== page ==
Two studies examine the relations of self-complexity (Linville, 1987) and the authenticity of self-aspects to well being. Study 1 results show that self-complexity is largely unrelated to well being, whereas the authenticity of the self-aspects that constitute it is associated with greater well being. Study 2 uses a two-week, prospective design to replicate Linville's finding of a buffering effect of complexity on the negative outcomes associated with stressful events. In addition, study 2 results revealed either null or negative relations of complexity to well being, whereas the authenticity of self-aspects was again positively related to well being. The findings are discussed with respect to the meaning of self-complexity for personality functioning, and the importance of having one's self-aspects be authentic.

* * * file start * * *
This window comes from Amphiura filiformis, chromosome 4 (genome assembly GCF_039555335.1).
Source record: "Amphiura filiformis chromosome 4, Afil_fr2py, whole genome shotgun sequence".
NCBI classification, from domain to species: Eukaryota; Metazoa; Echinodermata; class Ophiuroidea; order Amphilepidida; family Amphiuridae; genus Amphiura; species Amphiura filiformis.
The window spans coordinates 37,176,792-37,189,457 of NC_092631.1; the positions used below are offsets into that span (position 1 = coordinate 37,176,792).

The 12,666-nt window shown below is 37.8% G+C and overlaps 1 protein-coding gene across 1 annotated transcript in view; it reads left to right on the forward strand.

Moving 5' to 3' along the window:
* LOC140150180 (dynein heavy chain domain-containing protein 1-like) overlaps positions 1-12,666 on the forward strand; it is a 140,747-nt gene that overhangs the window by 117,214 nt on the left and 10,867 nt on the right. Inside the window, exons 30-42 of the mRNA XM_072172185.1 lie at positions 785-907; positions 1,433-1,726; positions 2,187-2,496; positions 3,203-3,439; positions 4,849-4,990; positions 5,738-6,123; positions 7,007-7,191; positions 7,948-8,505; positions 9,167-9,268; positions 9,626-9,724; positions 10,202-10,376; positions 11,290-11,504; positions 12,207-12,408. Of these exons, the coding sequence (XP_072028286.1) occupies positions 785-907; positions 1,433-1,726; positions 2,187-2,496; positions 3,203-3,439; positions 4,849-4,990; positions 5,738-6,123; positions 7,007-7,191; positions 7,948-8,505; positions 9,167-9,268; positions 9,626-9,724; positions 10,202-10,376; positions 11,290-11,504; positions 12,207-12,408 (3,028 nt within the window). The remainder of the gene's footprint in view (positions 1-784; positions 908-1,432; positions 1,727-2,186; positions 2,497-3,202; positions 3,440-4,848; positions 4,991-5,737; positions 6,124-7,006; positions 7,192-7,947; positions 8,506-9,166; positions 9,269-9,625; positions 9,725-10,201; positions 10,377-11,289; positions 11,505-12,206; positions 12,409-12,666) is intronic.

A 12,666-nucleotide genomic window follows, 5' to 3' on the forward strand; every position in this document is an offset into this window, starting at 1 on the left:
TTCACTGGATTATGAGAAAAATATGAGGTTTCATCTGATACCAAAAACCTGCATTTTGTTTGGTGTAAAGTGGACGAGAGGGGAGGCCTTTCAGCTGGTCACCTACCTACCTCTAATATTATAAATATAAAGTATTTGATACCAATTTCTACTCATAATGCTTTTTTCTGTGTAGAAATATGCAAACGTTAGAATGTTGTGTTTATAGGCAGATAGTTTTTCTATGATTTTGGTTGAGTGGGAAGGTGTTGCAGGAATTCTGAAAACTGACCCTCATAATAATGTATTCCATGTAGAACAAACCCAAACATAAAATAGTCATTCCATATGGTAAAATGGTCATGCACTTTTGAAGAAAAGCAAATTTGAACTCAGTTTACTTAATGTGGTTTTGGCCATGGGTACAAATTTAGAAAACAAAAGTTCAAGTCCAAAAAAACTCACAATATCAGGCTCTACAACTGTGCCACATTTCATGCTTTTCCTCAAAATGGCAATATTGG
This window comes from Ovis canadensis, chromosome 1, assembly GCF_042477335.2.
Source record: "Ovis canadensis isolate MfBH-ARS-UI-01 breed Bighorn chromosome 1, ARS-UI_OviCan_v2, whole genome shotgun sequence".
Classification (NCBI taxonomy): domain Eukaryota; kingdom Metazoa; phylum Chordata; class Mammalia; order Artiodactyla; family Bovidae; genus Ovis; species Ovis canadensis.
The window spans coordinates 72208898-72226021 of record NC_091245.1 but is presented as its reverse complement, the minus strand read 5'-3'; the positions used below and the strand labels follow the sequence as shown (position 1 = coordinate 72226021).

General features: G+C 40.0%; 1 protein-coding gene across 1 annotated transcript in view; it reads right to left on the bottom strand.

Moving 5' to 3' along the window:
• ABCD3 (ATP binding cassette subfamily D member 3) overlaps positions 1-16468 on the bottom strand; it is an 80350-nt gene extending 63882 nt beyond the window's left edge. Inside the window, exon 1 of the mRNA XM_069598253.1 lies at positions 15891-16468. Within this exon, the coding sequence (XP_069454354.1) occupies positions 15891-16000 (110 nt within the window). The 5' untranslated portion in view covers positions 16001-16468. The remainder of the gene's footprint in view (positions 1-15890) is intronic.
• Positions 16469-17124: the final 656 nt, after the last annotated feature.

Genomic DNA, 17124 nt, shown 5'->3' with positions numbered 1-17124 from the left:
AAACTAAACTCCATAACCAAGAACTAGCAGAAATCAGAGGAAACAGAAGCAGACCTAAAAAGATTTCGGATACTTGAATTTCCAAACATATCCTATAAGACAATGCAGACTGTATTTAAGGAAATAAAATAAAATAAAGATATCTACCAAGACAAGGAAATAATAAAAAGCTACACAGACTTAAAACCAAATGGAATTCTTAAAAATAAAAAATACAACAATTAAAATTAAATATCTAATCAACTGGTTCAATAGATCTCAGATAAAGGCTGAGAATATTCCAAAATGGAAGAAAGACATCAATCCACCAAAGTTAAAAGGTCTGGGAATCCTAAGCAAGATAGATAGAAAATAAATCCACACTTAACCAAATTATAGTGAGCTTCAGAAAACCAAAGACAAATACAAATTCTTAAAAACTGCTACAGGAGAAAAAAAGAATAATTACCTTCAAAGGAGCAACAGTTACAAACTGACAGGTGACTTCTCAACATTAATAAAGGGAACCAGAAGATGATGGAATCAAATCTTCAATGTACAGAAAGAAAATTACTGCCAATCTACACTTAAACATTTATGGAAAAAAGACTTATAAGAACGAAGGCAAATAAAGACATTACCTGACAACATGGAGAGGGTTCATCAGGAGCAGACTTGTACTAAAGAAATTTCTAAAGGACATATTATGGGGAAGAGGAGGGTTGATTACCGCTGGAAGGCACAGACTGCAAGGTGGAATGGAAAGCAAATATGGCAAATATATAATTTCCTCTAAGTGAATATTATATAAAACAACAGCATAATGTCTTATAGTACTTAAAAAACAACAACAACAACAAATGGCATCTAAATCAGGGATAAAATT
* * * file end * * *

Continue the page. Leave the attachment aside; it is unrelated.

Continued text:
|Number of pages
|North American Journal of Psychology
|Published - 2005